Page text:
That theme also holds for many of the states that have begun to announce relaxation of previous restrictions. Some of the states that have begun to implement looser restrictions, along with rankings for per capita hospitalizations, are: Florida #18, Georgia #8, South Carolina #21, and Tennessee #32 in the Southeast, as well as Texas #42, Montana #44, Minnesota #31, and Colorado #9. All of those states except the last two have Republican governors. Minnesota’s changes were extremely modest, allowing some outdoor activities. Colorado Governor Polis is an interesting case because he is the only Democratic governor who is considering a broad reopening, though as noted above, not for the major city in the state, Denver, where the vast majority of the state’s cases have been concentrated.
A number of states have stay-at-home orders that expire April 30, so there may be numerous states that begin to alter their rules over the next week or so. For example, Ohio Governor DeWine, a Republican, is planning to make an announcement on Monday.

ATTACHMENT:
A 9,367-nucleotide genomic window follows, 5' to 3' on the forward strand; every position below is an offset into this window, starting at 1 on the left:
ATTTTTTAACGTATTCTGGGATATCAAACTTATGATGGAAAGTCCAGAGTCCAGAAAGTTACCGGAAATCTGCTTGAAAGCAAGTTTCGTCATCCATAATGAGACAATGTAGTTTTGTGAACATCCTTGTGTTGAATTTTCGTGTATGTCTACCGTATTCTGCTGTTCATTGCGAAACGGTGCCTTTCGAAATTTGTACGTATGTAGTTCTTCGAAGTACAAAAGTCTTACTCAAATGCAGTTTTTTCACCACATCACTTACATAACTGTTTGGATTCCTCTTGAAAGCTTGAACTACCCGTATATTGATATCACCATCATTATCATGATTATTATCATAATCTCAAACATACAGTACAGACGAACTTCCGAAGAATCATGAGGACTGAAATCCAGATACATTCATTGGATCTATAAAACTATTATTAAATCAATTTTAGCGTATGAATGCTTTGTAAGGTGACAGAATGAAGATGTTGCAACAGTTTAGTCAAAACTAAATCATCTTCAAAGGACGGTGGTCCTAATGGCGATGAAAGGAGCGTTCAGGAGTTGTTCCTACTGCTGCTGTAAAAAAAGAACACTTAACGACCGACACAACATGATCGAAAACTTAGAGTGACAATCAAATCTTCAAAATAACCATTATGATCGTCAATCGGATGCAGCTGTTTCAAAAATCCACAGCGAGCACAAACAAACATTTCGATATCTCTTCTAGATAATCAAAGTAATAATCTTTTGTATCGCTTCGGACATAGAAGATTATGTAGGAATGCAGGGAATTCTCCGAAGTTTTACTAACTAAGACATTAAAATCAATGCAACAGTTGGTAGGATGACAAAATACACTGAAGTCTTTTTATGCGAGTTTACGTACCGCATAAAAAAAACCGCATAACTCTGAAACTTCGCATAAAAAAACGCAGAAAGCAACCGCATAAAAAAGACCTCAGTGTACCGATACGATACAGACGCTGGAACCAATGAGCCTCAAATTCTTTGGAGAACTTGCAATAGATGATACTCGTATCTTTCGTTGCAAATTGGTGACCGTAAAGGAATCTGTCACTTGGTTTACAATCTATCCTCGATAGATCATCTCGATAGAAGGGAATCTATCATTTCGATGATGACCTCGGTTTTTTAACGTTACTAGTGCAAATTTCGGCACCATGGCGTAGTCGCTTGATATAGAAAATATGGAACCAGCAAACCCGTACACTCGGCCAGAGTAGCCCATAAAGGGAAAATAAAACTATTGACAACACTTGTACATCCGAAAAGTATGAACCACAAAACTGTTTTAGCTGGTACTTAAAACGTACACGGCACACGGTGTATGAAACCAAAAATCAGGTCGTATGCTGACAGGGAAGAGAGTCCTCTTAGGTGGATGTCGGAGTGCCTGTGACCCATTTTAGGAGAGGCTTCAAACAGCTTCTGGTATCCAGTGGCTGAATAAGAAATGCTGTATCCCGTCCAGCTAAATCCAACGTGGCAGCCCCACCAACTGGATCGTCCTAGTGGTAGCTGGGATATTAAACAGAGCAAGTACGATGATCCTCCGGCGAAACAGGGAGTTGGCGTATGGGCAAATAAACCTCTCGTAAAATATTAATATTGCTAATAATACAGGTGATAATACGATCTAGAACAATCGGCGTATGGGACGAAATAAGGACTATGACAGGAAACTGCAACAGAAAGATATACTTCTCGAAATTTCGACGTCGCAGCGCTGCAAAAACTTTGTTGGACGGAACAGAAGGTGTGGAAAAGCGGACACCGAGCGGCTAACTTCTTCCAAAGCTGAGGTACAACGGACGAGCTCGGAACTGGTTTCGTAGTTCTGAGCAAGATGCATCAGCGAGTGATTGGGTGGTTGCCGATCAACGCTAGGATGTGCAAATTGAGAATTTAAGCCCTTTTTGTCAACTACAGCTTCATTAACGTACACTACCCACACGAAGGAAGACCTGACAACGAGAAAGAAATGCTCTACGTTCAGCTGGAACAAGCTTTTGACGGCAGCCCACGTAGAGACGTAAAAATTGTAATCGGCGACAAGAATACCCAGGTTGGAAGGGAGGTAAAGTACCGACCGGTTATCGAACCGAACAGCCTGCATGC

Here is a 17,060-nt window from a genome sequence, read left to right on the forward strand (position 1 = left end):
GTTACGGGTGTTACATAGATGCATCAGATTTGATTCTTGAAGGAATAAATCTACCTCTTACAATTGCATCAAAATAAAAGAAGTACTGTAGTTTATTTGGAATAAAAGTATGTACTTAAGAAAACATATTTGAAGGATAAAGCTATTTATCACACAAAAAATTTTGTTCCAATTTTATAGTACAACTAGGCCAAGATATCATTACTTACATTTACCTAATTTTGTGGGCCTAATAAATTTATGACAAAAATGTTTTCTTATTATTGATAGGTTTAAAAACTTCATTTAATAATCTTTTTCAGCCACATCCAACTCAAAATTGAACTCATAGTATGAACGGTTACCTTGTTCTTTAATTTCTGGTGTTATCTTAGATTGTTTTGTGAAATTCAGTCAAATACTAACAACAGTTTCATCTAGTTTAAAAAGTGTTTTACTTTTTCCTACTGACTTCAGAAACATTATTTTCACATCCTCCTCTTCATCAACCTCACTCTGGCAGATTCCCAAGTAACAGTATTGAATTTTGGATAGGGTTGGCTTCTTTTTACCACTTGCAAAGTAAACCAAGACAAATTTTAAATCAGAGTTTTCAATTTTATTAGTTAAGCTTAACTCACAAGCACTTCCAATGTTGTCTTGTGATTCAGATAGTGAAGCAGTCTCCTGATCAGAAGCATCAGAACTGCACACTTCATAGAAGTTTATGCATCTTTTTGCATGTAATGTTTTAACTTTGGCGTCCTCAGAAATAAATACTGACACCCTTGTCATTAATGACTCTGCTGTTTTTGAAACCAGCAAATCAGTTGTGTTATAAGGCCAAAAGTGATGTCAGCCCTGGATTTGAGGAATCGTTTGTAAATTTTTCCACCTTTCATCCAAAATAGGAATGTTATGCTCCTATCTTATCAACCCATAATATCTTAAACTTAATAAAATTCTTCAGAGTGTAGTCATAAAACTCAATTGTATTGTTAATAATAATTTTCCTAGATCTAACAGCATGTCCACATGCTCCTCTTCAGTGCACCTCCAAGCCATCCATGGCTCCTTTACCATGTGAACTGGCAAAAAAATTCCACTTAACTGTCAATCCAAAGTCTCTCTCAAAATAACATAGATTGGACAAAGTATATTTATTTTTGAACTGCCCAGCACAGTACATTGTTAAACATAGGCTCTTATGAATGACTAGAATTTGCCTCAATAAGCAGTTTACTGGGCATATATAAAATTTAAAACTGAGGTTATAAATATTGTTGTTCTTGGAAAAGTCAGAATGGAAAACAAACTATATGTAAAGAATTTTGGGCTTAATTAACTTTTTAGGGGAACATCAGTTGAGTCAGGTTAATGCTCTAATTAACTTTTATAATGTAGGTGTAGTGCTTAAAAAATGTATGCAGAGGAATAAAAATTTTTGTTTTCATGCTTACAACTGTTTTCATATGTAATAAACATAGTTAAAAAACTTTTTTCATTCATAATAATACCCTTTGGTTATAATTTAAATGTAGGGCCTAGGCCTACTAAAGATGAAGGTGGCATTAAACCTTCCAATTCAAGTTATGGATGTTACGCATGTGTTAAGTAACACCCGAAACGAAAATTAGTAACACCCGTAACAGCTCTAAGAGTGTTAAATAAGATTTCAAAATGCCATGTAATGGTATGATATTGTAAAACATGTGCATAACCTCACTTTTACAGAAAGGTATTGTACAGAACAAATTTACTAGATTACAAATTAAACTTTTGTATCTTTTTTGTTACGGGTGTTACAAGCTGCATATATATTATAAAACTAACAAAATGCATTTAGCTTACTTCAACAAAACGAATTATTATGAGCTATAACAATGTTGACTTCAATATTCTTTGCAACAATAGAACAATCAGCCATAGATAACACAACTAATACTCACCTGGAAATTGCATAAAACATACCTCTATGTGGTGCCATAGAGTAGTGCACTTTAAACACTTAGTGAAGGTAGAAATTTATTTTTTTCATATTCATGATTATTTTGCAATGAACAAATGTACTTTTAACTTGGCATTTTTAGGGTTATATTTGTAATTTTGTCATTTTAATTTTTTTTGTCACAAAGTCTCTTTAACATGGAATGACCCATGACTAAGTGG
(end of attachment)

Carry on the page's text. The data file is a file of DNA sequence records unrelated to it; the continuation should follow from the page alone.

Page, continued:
While the incidence of the virus certainly has played an important role in shaping which states are likely to remain locked down well into May, there also appears to be a clear difference in political philosophy as well, as many Republican governors appear willing to open up earlier, even if it is a little risky, while most Democratic governors so far have preferred to play it safe and remain closed well into May.
These geographic differences will be important, as states that open up more quickly could see an earlier improvement in key variables like employment, consumer spending, and mortgage delinquencies. Of course, that assumes that the reopenings can be managed effectively and do not result in a need to shut down again if the virus spreads too much once activity picks up.